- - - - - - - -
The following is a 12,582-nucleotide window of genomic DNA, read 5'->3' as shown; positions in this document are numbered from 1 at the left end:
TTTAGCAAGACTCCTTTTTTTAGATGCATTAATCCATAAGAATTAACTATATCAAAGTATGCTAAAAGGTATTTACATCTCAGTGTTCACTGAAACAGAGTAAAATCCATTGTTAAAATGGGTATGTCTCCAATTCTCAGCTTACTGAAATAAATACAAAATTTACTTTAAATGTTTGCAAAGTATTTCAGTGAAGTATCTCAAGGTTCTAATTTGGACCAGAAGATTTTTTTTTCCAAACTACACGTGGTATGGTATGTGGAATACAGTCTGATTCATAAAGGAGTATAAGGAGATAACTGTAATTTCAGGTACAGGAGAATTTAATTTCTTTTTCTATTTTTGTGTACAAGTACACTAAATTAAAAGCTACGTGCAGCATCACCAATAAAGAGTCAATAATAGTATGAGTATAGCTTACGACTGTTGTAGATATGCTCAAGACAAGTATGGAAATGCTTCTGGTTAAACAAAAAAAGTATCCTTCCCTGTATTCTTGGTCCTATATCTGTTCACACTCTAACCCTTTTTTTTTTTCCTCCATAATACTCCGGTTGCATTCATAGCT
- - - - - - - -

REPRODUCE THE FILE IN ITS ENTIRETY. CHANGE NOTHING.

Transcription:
The following is a 12,582-nucleotide window of genomic DNA, read 5'->3' as shown; positions in this document are numbered from 1 at the left end:
TTTAGCAAGACTCCTTTTTTTAGATGCATTAATCCATAAGAATTAACTATATCAAAGTATGCTAAAAGGTATTTACATCTCAGTGTTCACTGAAACAGAGTAAAATCCATTGTTAAAATGGGTATGTCTCCAATTCTCAGCTTACTGAAATAAATACAAAATTTACTTTAAATGTTTGCAAAGTATTTCAGTGAAGTATCTCAAGGTTCTAATTTGGACCAGAAGATTTTTTTTTCCAAACTACACGTGGTATGGTATGTGGAATACAGTCTGATTCATAAAGGAGTATAAGGAGATAACTGTAATTTCAGGTACAGGAGAATTTAATTTCTTTTTCTATTTTTGTGTACAAGTACACTAAATTAAAAGCTACGTGCAGCATCACCAATAAAGAGTCAATAATAGTATGAGTATAGCTTACGACTGTTGTAGATATGCTCAAGACAAGTATGGAAATGCTTCTGGTTAAACAAAAAAAGTATCCTTCCCTGTATTCTTGGTCCTATATCTGTTCACACTCTAACCCTTTTTTTTTTTCCTCCATAATACTCCGGTTGCATTCATAGCT